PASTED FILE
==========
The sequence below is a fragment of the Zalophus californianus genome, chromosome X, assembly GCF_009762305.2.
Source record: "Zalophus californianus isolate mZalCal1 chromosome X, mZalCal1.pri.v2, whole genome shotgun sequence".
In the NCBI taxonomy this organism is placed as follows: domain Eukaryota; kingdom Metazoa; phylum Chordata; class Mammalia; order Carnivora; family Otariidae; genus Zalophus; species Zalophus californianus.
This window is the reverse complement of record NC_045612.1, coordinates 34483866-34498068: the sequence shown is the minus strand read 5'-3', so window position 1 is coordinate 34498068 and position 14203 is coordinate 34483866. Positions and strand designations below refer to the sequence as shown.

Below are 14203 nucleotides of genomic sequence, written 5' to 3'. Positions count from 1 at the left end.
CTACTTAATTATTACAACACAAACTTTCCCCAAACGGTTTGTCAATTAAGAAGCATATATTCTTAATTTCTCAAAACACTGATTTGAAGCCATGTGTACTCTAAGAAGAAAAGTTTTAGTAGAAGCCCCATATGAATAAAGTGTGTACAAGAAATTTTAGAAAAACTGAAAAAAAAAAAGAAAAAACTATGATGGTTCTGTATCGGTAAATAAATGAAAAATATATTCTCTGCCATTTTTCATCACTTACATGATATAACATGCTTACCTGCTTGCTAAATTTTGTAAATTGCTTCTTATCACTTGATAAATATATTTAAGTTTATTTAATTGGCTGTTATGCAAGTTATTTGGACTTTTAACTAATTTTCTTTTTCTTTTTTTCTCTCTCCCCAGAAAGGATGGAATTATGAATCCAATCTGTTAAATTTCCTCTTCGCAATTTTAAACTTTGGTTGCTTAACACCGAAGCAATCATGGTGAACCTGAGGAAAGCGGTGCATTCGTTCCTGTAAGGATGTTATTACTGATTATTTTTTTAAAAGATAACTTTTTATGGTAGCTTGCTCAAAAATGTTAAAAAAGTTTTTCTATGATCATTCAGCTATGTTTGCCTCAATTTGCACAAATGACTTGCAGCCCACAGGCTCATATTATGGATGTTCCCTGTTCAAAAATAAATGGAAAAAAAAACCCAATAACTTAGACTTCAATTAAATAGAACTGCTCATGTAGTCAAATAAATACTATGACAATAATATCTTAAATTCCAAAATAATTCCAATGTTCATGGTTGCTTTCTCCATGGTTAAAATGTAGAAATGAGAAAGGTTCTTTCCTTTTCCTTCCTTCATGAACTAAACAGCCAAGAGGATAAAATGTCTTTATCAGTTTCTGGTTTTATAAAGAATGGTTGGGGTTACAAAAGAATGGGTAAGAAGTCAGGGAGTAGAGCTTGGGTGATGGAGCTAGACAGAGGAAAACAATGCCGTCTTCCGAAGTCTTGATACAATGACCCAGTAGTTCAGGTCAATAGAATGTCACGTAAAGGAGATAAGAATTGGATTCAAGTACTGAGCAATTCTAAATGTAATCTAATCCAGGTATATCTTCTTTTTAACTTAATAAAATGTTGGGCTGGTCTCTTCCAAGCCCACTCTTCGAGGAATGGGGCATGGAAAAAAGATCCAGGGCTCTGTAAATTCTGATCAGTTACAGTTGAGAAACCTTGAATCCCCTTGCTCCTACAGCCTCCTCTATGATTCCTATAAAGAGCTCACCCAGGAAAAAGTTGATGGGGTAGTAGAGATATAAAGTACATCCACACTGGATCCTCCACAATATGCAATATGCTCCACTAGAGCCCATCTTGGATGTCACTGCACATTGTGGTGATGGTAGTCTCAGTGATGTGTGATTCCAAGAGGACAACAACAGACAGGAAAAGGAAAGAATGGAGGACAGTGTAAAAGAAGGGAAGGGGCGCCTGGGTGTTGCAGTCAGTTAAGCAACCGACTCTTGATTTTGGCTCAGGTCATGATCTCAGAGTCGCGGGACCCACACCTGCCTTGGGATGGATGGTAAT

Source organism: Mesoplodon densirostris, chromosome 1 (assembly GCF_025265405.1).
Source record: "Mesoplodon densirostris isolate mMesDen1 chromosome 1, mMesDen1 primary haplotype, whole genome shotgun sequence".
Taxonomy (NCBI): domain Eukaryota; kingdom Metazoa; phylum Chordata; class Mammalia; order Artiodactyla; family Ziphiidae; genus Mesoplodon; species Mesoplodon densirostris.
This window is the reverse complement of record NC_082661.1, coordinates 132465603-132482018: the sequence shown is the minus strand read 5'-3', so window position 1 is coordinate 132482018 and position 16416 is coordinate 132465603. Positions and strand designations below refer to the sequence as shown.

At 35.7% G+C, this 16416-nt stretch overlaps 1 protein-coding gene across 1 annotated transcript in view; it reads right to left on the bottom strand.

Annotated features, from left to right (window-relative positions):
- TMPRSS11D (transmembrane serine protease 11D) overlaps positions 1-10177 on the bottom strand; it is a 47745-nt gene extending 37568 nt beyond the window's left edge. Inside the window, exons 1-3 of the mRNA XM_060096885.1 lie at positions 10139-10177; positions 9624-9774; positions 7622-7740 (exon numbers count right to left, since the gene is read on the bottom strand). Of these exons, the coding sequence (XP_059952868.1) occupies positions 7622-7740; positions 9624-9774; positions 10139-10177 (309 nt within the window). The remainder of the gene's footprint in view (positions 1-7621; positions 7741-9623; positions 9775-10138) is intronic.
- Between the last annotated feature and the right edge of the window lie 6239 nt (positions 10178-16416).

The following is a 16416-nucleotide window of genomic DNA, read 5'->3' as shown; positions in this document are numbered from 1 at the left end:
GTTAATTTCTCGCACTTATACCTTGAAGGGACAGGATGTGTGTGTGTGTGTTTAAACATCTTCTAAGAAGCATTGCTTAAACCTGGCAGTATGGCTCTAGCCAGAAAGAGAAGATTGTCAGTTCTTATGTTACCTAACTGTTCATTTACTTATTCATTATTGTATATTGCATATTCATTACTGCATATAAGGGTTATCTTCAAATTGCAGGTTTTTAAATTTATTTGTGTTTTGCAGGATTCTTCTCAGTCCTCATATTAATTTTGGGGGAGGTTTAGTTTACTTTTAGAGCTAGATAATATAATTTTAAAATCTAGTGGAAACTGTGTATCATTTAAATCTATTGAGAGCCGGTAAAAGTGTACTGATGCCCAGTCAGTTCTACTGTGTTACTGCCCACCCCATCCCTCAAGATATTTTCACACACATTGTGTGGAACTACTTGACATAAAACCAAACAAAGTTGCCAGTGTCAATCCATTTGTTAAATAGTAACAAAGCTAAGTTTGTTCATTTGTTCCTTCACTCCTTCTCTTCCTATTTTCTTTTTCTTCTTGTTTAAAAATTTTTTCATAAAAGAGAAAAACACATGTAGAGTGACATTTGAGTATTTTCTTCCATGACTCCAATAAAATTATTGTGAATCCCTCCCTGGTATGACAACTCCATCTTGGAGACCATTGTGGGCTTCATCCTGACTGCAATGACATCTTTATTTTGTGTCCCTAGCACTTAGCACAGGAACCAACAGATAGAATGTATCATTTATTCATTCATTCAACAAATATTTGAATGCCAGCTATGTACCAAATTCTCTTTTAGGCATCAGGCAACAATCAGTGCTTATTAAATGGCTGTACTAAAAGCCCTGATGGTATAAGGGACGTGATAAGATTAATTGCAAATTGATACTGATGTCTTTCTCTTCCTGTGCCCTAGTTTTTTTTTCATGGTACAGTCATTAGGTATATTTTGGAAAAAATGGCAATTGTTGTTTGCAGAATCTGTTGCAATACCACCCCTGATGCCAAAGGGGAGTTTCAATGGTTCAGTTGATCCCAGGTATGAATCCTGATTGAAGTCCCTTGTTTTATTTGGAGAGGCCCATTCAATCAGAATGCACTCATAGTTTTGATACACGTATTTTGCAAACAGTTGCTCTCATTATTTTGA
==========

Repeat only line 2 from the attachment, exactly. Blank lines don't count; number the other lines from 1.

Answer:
Source record: "Zalophus californianus isolate mZalCal1 chromosome X, mZalCal1.pri.v2, whole genome shotgun sequence".